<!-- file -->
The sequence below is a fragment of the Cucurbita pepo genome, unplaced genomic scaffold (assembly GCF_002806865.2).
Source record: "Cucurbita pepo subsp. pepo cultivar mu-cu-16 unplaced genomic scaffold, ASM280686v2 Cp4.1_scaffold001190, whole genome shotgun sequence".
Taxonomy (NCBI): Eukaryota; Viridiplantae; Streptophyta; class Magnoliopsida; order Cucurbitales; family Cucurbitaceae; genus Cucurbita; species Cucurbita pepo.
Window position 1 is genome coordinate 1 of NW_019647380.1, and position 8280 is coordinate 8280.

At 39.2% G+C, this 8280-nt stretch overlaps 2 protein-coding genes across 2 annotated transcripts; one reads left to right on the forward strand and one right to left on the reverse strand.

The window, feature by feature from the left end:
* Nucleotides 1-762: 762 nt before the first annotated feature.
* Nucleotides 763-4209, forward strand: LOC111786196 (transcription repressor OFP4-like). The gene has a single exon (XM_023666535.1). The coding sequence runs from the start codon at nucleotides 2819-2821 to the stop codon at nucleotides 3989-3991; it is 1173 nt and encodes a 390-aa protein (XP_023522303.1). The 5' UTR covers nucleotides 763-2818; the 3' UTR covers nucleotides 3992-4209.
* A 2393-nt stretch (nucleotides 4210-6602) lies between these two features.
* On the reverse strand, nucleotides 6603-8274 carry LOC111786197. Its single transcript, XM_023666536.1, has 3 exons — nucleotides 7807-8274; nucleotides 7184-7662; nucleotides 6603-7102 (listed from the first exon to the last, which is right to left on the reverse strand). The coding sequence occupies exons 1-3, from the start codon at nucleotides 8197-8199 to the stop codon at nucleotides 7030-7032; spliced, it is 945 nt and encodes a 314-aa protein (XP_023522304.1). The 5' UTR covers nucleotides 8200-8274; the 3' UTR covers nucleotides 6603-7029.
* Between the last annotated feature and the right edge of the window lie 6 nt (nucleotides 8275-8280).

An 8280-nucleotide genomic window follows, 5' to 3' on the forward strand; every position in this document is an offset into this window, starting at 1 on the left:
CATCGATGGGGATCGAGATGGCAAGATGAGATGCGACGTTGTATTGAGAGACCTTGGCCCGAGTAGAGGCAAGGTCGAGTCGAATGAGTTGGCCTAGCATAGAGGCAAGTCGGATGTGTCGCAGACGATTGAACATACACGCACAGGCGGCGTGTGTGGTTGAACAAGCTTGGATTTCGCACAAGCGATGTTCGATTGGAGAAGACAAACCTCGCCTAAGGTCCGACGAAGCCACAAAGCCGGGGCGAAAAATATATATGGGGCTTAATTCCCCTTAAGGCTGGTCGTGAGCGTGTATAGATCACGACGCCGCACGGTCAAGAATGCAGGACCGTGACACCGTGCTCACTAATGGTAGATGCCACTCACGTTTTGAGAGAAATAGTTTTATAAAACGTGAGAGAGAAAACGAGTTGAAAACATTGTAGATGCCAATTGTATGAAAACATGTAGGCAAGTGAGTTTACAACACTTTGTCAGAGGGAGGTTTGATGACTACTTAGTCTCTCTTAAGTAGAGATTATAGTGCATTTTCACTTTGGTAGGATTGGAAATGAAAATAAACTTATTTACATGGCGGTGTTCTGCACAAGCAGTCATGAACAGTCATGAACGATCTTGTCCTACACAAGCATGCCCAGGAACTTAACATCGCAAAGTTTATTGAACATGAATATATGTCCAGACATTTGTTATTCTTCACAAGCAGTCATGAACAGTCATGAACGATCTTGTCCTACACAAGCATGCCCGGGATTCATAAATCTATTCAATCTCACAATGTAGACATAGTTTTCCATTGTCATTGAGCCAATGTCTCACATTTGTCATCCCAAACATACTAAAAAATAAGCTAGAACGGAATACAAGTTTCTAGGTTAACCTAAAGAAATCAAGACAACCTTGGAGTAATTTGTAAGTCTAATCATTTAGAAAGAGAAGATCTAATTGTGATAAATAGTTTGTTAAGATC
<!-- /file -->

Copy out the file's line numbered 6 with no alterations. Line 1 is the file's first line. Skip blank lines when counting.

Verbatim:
The window, feature by feature from the left end: